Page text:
KYOTO, Japan: Closing in on his 104th birthday, a twinkle-toed Japanese sprinter has thrown down the challenge to the world’s fastest man Usain Bolt, telling him: “let’s rumble!”
Hidekichi Miyazaki—who holds the 100 metres world record for centenarians at 29.83 seconds and is dubbed ‘Golden Bolt’ after the Jamaican flyer—plans to wait another five years for his dream race and was happy to reveal his secret weapon: his daughter’s tangerine jam.
“I’d love to race Bolt,” the wispy-haired Miyazaki told AFP in an interview after tottering over the line with a joyful whoop at a recent Japan Masters Athletics competition in Kyoto.
“I’m keeping the dream alive. I try to stay in top shape and stay disciplined and healthy. That’s important for everyone—even Usain Bolt.”
Born in 1910—the year Japan annexed Korea and when the Titanic was still under construction—the pint-sized Miyazaki offered some dietary tips to Bolt, whose world record is 9.58 seconds.
“My body is small so I take care of what I eat,” said Miyazaki, who stands just 1.53 metres (five feet) tall and weighs in at 42 kilograms (92 pounds).
“When I eat, I chew each mouthful 30 times before swallowing,” he added, loosening his Usain Bolt running shoes. “That makes my tummy happy and helps my running. And I eat my tangerine jam every day.”
In a country with one of the world’s highest life expectancies, Miyazaki is the poster boy for Japan’s turbo-charged geriatrics.
Some 6,000 pensioners are registered at the Masters federation which hosts more than 40 track and field meetings every year across the nation.
Serenaded by buzzing cicadas in sweltering heat, Miyazaki fell into the arms of 73-year-old daughter Kiyono after clocking 38.35—more than 20 seconds behind race winner Yoshio Kita, a relative spring chicken at 82.
“I’d give myself five out of 10 for that,” he said after regaining his breath and copying Bolt’s trademark ‘lightning’ pose. “Before I ran I curled up for a little nap—big mistake! I felt stiff.
“I’m still young so it’s a learning process,” joked Miyazaki, grinning from ear to ear as he put on a straw hat. “I can run for another five years.”
Miyazaki, who hails from tea-growing Shizuoka prefecture, about 200 kilometres southwest of Tokyo, was a late bloomer, only taking up running at the age of 92 after watching an old people’s sports day broadcast on television.
Having become the planet’s fastest centenarian in 2010, he now has his sights on another milestone in the unlikely 105-109 age group category.
“That’s what I’m training for,” said Miyazaki, who loses valuable seconds at the start of races because he can’t hear the gun go off.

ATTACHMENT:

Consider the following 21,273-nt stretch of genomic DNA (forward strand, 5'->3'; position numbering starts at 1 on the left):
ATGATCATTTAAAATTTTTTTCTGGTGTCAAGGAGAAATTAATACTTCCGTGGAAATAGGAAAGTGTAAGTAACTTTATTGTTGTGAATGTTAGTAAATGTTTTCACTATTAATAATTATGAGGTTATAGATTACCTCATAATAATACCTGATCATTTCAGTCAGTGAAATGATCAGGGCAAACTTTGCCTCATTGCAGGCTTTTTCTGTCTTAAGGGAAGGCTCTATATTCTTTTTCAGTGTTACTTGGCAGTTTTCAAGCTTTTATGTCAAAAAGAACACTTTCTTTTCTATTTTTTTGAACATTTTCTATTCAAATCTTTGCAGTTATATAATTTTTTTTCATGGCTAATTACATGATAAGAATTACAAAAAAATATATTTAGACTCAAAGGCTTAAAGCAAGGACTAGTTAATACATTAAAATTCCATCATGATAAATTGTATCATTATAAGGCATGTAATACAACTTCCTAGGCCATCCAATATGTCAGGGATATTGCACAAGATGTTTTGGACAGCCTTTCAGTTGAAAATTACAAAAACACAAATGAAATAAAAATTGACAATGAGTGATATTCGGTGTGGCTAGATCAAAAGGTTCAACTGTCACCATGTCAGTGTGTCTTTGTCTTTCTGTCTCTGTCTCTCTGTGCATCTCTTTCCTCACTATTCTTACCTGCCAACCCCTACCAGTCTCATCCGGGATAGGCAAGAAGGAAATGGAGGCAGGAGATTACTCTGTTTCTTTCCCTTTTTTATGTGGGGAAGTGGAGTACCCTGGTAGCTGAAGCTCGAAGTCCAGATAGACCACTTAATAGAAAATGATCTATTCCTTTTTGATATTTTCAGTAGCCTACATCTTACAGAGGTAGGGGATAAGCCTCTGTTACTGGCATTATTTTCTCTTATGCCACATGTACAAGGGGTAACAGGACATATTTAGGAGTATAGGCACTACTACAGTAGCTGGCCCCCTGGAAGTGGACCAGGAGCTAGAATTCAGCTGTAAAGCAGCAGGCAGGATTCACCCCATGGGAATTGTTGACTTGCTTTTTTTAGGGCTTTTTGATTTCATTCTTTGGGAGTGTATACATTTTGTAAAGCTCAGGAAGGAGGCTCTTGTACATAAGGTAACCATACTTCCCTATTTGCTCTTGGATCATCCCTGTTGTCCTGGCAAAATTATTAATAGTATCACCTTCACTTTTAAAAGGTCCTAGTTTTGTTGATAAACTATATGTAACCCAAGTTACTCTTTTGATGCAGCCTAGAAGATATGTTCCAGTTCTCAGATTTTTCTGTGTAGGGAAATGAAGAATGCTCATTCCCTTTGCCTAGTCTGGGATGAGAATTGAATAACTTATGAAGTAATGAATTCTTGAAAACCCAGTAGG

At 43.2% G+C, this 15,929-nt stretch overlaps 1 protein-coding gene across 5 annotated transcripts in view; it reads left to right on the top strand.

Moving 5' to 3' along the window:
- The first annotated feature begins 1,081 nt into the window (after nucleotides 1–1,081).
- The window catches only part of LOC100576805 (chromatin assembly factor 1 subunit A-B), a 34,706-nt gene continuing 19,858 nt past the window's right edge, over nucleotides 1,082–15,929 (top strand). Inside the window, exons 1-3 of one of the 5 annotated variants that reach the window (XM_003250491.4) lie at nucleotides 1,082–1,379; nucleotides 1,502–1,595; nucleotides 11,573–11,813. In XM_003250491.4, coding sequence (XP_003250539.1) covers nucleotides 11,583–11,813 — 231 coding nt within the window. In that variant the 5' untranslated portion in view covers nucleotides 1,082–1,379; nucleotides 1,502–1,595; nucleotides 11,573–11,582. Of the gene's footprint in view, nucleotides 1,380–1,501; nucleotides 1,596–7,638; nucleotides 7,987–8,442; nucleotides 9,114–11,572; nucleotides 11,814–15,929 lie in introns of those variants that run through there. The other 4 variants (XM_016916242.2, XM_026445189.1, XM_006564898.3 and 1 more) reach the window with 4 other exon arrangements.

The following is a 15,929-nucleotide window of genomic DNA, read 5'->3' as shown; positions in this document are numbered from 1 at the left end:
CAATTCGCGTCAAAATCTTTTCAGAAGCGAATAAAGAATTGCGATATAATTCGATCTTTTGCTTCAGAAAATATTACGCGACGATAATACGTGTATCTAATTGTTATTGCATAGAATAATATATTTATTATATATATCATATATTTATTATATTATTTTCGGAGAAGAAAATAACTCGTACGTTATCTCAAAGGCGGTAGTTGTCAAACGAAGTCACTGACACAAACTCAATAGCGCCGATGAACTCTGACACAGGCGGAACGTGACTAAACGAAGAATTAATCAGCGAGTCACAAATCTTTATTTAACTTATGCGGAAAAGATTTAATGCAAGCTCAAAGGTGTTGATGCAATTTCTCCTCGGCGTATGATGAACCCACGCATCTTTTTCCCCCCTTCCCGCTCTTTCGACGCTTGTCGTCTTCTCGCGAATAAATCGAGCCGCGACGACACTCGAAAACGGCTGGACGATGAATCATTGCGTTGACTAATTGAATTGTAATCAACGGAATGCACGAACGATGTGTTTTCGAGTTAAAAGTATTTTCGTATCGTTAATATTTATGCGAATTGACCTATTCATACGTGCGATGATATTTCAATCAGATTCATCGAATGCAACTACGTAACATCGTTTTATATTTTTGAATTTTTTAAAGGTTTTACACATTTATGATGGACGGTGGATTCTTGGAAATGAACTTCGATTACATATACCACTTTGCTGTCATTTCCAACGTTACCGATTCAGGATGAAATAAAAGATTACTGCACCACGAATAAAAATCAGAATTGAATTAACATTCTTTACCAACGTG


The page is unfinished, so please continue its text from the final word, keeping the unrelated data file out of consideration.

“It’s my birthday next month and that’s my next goal.”
He need only cross the finish line to set the new world record as no official mark exists in that age class.
As Miyazaki left the track, 85-year-old Mitsue Tsuji tossed a shot put 4.73 meters— this after she had set a mark of 2.07 metres in the long jump. Not content, she set a meet record of 13.85 in the women’s 60 metres sprint.
“I started doing athletics when I was 81,” she said. “My husband had passed away and I thought there was no point moping around at home alone.”
Tsuji will join Miyazaki at next month’s Asia Masters championships in northeast Japan.
“I had a bit of a fall last year and was going to skip it,” said Tsuji, who credits power naps for her age-defying stamina.
“But my son told me I might not live much longer so I’ll do as I’m told. I’ll keep going as long as I’m around.”
As the pair tore it up with the other high-fiving grannies and granddads in Kyoto, 78-year-old endurance runner Yoko Nakano pounded the streets in Tokyo, preparing for her latest world record tilt.
Nakano ran her first full marathon at 70 “for fun” while vacationing in Honolulu — clocking four hours, four minutes, 44 seconds — and now holds the world record for 75 to 79-year-olds, as well as those for the 3,000 and 5,000 metres.
“We were on holiday so I thought we might as well run,” she smiled, perched on a tree stump in a canary yellow T-shirt and polka dot scarf. Her world marathon mark now stands at 3:53.42.
The bespectacled Nakano, whose has also run marathons in New York and Boston, bounced back from stomach surgery last year, building her post-op fitness by walking up and down the hospital corridors.
“I walked about seven kilometres a day inside the hospital,” she said. “I guess I’m too stubborn to quit.”
Miyazaki, who is also handy with a shot put, gave an insight into his need for speed.
“I make sure not to use my brain,” he said. “I always keep it empty and uncluttered. That’s important.”